The COVID-19 pandemic has been an overwhelming catastrophe on many fronts. In addition to the heartbreaking loss of life and the devastation to the economy, it has played havoc with the daily routines, social connections, and livelihoods of many adults with Asperger/Autism profiles in our community. But some of these adults are finding an unexpected silver lining within the COVID-19 cloud.
AANE staff has hosted several Community Connections Sessions for Adults: free, hour-long sessions designed to reach those on the spectrum who are isolated due to the COVID-19 pandemic. Most of the individuals who attend come from different parts of the US and Canada, and a few as far away as Europe. Some have been previously diagnosed with Asperger’s or autism and others suspect that they may be on the spectrum. As these adults described how COVID-19 had reshaped their lives, some surprising trends emerged.
COVID-19 restrictions have given many of these adults both the time and personal space to be more introspective and more self-aware, particularly with regard to their work environment. The pandemic has eliminated in-person work for many of these adults, and they now realize that working in-person was draining and stressful because they had to pretend to be neurotypical all the time. The act of pretending to be neurotypical, also called “masking” or “camouflaging,” can take an emotional and sometimes physical toll when individuals feel they need to hide their autistic traits in order to fit in. Now these same individuals are thriving working remotely or part-time where they can be “truer to themselves,” and some are re-examining their employment goals. Even those who are no longer employed are taking the opportunity to actively realign their careers to be more in tune with their strengths and passions.
Here are a few of their stories shared with their permission:
- A woman in her 20’s living in a Mid-Atlantic state in the US, works in healthcare. She explained, “When I was furloughed, I just crashed. I realized how much I had been masking, and hiding aspects of my true self and was pretending to be neurotypical in order to fit in. It was exhausting. The lockdown gave me time to examine my life, and I realized that I am probably on the spectrum, so I’m now actively seeking a diagnosis, and I’m trying not to mask as much at work.” She also noted, “In the past, I would get really focused on details at work, and I’d be ‘called-out’ for that. I want to work somewhere, where focusing on details is a valued strength not a problem. I want to be true to my style. One kind of good thing is that the folks at work somehow found out that I might be on the spectrum, and they are now being much more supportive of ‘my strengths.’”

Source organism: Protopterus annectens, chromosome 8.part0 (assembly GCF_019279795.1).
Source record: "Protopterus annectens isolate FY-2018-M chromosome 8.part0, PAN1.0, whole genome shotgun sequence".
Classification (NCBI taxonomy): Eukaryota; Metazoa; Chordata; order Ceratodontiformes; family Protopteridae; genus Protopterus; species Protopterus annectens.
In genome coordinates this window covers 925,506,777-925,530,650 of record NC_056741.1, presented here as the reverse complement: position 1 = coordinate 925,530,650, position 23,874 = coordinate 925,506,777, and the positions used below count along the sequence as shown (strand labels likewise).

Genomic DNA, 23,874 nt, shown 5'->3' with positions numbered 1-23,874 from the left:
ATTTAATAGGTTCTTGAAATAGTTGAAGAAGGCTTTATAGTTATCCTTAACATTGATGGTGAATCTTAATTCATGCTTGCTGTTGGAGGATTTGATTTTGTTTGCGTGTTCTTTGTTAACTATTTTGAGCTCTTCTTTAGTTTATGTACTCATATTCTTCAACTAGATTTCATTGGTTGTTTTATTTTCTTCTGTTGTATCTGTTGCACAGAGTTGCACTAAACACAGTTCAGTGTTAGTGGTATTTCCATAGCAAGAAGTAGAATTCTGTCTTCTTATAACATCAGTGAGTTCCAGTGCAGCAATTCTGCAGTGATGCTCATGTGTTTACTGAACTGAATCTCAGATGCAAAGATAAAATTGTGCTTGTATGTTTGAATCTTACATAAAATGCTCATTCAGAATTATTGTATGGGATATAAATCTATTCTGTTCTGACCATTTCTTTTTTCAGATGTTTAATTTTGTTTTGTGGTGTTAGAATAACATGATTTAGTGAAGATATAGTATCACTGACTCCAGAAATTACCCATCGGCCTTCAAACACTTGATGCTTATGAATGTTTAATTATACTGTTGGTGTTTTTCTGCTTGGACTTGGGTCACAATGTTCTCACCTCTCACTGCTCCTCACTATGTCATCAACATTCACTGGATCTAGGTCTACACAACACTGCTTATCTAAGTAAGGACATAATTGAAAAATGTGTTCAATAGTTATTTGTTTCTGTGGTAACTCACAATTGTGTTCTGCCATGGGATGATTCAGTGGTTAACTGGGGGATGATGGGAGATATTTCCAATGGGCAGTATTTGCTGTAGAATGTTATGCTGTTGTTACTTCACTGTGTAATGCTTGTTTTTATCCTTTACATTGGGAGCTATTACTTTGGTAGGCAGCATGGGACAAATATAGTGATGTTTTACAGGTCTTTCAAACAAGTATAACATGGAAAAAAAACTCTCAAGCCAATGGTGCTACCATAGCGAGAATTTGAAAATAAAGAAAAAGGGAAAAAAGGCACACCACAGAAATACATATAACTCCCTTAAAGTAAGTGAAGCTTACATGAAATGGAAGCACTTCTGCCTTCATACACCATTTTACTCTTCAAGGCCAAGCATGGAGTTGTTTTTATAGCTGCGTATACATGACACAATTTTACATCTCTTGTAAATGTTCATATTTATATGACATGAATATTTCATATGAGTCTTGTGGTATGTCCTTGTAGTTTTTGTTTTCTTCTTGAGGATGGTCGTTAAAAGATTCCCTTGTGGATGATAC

- A mid-western man in his early 30’s who is employed as a production planner shared, “I’m a chameleon boy. I can blend in anywhere. But it’s exhausting! One good thing from COVID is that I finally had time and energy to be introspective. I figured out that I might be on the spectrum, and I’m actively seeking a diagnosis. I plan to switch careers and pursue my media production hobby, which is my passion.”
- A west-coast engineer in his late 20’s has an ASD diagnosis and struggles with social interactions at work. He also said, “I’m exhausted from pretending to be neurotypical all of the time, and I was actually pleased to be furloughed. The lockdown also made it imperative for me to change my living situation. I have many roommates, and when I was working all the time, I was able to minimize interactions with them. Now that we are all ‘stuck in the apartment together,’ even being at home is exhausting.” He added, “I’ve been selling off lots of my belongings online to scale down for a move to a one-person apartment in a slower-paced state, and I’m working on switching careers.”
- A woman from New York noted, “Before the pandemic I was working full-time and was near burn out. Due to COVID, I ended up having to switch jobs, and I now work remotely on a part-time basis. This is ideal. For me at least, COVID made the job search somewhat easier. I was motivated to take online classes to prepare for a new job, and I was able to do phone interviews with hiring managers. Remote interactions are so much easier!”
If you are an adult who has been diagnosed with Asperger’s or autism or if you suspect that you are on the spectrum, we’d love to know if your experience with the COVID-19 pandemic has changed your job or caused you to rethink your employment situation. Share your thoughts with us by filling out our brief, anonymous survey.
Michele Cantara is the Co-Director of Adult Services at AANE and the mother of a young adult with ASD who is taking college classes and working part-time. She recognized her son’s social interaction issues early on because she studied psycholinguistics as an undergraduate. In 1998 she co-founded the Massachusetts Special Education Parents Advisory Council (MASSPAC). She also spent 35 years in the high-tech industry, and now applies her consulting and change management skills in adult consultations, parent coaching sessions, and support groups.